LEGO® Based Therapy Specialists
0151 792 6530
There are a number of Social Skills intervention strategies which are used to help ASC children. However, evidence shows that when prompted by an adult, children with Autistic and other social learning conditions can demonstrate the correct behaviour, there is little evidence that they are able to initiate sustained and appropriate interaction, communication or play beyond the therapy room, skills learnt in group sessions do not generalise to outside the group.
One theory is that that ASC children are not motivated to take part in social skill programmes themselves but only participate when instructed. Tony attwood suggested that a child motivated by their own interest is the key to reaching autistic children in their own world.
A Different Approach
Lego based therapy is a skill building approach which has been recognised as an effective social skills development method. Evidence is based on research conducted by Clinical Psychologists both in Cambridge University and Yale University. (LeGoff, Gomez de la Cuesta, Krauss & Baron-Cohen, 2014). With LEGO Therapy the children are self motivated to participate;
This is largely due to the success of using LEGO as the medium. LEGO is familiar and predictable in application and the diversity of the sets available ensures that every interest is catered for. Self motivation is vital as autistic children are not usually motivated to please by verbal praise, but when given a project which is centred around their own interest the child becomes very motivated and driven to participate.
LEGO Therapy develops social competency by creating the opportunities to interact. Children are split into pairs or small groups of three. They are then given a small task of building a small LEGO set working as a team using instructions; this method has shown that participating children have a greater motivation to initiate social contact. Furthermore of the social contact initiated by these children there is a significant increase in appropriate behaviour and sustained interaction which generalises to the classroom and playground.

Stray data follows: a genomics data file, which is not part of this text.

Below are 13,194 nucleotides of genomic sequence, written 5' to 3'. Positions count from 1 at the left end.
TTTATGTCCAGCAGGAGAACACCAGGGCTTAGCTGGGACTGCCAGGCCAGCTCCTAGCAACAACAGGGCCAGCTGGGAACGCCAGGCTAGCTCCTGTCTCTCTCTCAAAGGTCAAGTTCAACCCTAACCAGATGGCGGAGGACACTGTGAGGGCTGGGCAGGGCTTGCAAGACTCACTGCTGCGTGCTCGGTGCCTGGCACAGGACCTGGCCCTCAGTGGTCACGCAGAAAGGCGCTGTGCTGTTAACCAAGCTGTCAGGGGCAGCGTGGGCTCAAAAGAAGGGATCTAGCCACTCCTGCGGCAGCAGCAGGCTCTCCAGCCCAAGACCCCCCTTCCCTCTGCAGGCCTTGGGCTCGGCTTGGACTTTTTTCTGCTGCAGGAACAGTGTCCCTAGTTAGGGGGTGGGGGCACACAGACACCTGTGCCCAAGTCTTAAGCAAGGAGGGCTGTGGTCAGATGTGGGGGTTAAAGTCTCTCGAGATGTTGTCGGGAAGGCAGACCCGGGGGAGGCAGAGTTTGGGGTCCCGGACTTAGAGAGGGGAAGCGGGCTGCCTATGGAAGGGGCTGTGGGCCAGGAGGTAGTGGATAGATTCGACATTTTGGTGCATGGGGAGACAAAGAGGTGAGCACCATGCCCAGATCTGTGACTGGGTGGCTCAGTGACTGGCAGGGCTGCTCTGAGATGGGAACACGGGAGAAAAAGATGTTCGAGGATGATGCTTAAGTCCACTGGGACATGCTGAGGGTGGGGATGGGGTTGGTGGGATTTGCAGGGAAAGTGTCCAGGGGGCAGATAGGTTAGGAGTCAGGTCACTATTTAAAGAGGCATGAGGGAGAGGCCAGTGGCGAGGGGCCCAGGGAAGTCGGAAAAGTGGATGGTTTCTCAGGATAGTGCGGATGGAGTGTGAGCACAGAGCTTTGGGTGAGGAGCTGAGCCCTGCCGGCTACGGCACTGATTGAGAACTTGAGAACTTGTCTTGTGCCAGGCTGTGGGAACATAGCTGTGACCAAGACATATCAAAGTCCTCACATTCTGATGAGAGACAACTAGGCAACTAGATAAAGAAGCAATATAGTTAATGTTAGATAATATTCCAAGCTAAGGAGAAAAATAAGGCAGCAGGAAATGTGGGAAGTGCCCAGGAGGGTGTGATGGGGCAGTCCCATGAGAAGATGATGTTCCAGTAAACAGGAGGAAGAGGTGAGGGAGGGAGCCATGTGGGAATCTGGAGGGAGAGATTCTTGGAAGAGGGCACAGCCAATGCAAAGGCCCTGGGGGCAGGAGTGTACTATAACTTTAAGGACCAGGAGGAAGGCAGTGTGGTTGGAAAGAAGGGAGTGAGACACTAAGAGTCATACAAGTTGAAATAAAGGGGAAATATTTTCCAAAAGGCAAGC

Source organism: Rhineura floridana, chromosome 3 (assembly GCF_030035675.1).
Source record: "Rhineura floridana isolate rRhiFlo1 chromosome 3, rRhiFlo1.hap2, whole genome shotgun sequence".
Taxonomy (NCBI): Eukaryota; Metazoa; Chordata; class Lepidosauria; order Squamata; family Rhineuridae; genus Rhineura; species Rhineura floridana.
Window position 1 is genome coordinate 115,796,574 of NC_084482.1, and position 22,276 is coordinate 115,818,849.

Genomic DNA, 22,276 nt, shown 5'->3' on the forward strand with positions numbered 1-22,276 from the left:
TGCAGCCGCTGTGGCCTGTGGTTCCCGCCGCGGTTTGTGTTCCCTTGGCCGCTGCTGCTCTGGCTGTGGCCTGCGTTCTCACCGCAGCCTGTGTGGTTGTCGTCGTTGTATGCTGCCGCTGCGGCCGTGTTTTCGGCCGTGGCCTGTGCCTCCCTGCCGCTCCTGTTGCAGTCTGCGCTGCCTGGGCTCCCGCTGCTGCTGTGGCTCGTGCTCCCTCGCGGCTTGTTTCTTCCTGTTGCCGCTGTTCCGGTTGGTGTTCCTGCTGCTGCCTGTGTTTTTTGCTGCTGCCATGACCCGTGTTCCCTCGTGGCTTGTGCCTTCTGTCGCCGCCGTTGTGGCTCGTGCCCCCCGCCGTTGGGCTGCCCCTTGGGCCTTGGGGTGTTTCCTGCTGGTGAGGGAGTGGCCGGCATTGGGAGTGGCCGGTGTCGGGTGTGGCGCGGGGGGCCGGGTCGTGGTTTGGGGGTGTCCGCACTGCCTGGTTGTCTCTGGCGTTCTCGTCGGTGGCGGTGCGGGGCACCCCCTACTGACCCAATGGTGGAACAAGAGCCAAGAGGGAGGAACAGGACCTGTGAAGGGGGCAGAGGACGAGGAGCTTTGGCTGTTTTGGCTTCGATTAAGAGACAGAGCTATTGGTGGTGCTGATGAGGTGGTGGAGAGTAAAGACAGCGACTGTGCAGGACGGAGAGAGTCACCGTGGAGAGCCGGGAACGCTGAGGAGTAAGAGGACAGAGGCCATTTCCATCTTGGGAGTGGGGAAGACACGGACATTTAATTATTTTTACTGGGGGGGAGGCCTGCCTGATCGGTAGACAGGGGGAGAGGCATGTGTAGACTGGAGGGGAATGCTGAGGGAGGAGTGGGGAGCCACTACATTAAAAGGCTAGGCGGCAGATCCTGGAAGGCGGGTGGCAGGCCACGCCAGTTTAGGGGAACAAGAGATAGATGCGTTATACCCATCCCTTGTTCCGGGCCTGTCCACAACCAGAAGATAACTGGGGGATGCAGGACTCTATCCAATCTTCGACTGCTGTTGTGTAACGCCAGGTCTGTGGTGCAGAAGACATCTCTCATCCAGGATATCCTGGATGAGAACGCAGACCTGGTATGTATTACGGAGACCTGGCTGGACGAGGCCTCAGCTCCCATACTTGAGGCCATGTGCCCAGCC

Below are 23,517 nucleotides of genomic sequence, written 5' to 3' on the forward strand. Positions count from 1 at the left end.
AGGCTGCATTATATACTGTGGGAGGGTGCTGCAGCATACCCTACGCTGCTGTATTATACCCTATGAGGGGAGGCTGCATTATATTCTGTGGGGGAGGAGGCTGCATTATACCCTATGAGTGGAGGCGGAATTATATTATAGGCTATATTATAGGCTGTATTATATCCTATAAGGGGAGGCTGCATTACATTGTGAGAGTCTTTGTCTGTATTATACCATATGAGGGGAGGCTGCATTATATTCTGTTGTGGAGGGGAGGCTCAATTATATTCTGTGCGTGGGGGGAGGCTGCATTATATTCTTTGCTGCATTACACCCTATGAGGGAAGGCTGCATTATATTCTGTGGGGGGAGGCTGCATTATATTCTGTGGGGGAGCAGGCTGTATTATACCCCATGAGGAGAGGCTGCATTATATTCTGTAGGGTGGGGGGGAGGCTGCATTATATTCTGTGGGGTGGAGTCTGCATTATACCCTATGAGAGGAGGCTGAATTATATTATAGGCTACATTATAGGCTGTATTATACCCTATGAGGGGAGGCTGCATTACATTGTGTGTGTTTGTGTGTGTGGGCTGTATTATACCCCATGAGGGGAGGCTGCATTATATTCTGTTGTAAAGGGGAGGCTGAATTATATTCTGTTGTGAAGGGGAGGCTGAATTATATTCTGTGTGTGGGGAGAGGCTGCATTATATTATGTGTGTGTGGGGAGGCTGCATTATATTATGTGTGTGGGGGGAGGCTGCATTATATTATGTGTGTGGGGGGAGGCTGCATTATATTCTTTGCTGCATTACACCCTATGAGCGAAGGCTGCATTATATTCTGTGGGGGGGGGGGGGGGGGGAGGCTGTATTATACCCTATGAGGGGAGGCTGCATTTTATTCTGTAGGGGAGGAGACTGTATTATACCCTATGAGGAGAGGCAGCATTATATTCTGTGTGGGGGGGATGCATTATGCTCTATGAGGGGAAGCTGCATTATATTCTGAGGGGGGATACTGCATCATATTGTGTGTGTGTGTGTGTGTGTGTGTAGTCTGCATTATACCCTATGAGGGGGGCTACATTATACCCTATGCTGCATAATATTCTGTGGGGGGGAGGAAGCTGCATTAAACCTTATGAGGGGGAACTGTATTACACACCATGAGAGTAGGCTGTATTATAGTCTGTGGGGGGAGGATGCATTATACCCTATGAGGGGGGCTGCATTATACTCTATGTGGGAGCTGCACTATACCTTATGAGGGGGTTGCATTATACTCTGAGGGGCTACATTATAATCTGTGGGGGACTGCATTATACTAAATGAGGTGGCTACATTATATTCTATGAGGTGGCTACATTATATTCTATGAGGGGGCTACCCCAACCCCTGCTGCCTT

‘It was clear from the outset that the participants were enthusiastic and responded generally more positive to this approach than to other traditional forms of intervention and there seemed to be a fairly noticeable improvement in social responsiveness and social adjustment in a relatively short period of time’
A key feature of autism, as defined in DSM-IV 1994 is a lack of social reciprocity. However children diagnosed on the high functioning end of the spectrum are enrolled in mainstream Schools with their neuro typical peers. They are negotiating the difficult issues around social skills and communication with their peers but have no programme which will help them build the skills needed to reach their full potential.
71% of children with a diagnosis of ASC are educated in mainsteam schools.
Only 22% of Teachers are specifically trained to teach ASC children.
54% of all Teachers in England do not feel adaquately trained to teach children diagnosed with ASC.
Over 40% of Children with Autism have been bullied at school
61% of parents of children with Asperger’s syndrome felt an acute shortfall for specialist provision tailored to support ASC
children in mainstream schools.
Parents state that the biggest gap in provision is the lack of social skills programmes. (National Autistic Society, 2014)
The statistics show a real deficit in meeting the need of ASC children, especially with social skills intervention programmes. Currently there are 2,551 ASC children in Mersey schools. 66% of parents surveyed stated that delay in support had significantly had a negative impact on their childs behaviour and sense of well being.
Recently a puplication which was partnered by University of Birmingham, Autism.West Midlands and Autism Cymru found that a School that had participated in a study into the benefits of LEGO® based therapy found a;
‘Marked difference in the way the children were now able to engage in group work. Not only were the pupils more able to hold joint attention, but also their group listening and communication skills appeared to have improved with fewer instances of dominating group work and improved turn-taking.’
Facilitators role, within the process.
It is important to understand that the adult role within the therapy group is to facilitate positive and appropriate social interaction, and not to get distracted by the build. The adult needs to identify problems and issues to the children and encourage them to solve the problem themselves. The process is reinforced with the adults rewarding the Do’s with tokens which are to be used frequently and consistency. Evaluation and session reports are used to create outcome plans to help children achieve required targets and goals.